It didn't quite work out that way. For starters, the legislation contained a provision—lobbied for by Enron, a generous contributor to Gramm—that exempted energy trading from regulatory oversight, allowing Enron to run rampant, wreck the California electricity market, and cost consumers billions before it collapsed. (For Gramm, Enron was a family affair. Eight years earlier, his wife, Wendy Gramm, as cftc chairwoman, had pushed through a rule excluding Enron's energy futures contracts from government oversight. Wendy later joined the Houston-based company's board, and in the following years her Enron salary and stock income brought between $915,000 and $1.8 million into the Gramm household.)

But the Enron loophole was small potatoes compared to the devastation that unregulated swaps would unleash. Credit default swaps are essentially insurance policies covering the losses on securities in the event of a default. Financial institutions buy them to protect themselves if an investment they hold goes south. It's like bookies trading bets, with banks and hedge funds gambling on whether an investment (say, a pile of subprime mortgages bundled into a security) will succeed or fail. Because of the swap-related provisions of Gramm's bill—which were supported by Fed chairman Alan Greenspan and Treasury secretary Larry Summers—a $62 trillion market (nearly four times the size of the entire US stock market) remained utterly unregulated, meaning no one made sure the banks and hedge funds had the assets to cover the losses they guaranteed.

In essence, Wall Street's biggest players (which, thanks to Gramm's earlier banking deregulation efforts, now incorporated everything from your checking account to your pension fund) ran a secret casino. "Tens of trillions of dollars of transactions were done in the dark," says University of San Diego law professor Frank Partnoy, an expert on financial markets and derivatives. "No one had a picture of where the risks were flowing." Betting on the risk of any given transaction became more important—and more lucrative—than the transactions themselves, Partnoy notes: "So there was more betting on the riskiest subprime mortgages than there were actual mortgages." Banks and hedge funds, notes Michael Greenberger, who directed the cftc's division of trading and markets in the late 1990s, "were betting the subprimes would pay off and they would not need the capital to support their bets."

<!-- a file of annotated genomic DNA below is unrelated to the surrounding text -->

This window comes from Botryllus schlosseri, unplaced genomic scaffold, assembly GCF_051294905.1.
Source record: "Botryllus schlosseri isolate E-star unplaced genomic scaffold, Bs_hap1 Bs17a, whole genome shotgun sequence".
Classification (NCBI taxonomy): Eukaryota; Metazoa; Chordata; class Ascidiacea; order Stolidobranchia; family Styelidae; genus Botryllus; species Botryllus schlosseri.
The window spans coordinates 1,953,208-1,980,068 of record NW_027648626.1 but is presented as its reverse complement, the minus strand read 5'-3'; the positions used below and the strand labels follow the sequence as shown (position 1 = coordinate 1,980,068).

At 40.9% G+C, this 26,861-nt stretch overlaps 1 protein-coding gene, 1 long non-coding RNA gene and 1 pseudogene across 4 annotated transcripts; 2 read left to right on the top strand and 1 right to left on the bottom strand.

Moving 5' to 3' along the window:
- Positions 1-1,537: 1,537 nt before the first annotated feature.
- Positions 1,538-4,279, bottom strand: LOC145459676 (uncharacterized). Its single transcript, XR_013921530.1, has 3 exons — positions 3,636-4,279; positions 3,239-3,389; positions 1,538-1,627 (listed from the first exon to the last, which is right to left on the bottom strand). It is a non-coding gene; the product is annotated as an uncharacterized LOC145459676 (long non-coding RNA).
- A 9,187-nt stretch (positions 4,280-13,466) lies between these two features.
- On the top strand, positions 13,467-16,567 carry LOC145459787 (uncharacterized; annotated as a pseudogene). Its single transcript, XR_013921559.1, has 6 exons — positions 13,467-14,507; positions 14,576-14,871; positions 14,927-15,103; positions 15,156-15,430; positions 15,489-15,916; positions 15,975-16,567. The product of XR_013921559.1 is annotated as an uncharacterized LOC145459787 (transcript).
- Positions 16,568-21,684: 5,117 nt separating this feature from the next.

These unregulated swaps have been at "the heart of the subprime meltdown," says Greenberger. "I happen to think Gramm did not know what he was doing. I don't think a member in Congress had read the 262-page bill or had thought of the cataclysm it would cause." In 1998, Greenberger's division at the cftc proposed applying regulations to the burgeoning derivatives market. But, he says, "all hell broke loose. The lobbyists for major commercial banks and investment banks and hedge funds went wild. They all wanted to be trading without the government looking over their shoulder."

Now, belatedly, the feds are swooping in—but not to regulate the industry, only to bail it out, as they did in engineering the March takeover of investment banking giant Bear Stearns by JPMorgan Chase, fearing the firm's collapse could trigger a dominoes-like crash of the entire credit derivatives market.

No one in Washington apologizes for anything, so it's no surprise that Gramm has failed to issue any mea culpa. Post-Enron, says Greenberger, the senator even called him to say, "You're going around saying this was my fault—and it's not my fault. I didn't intend this."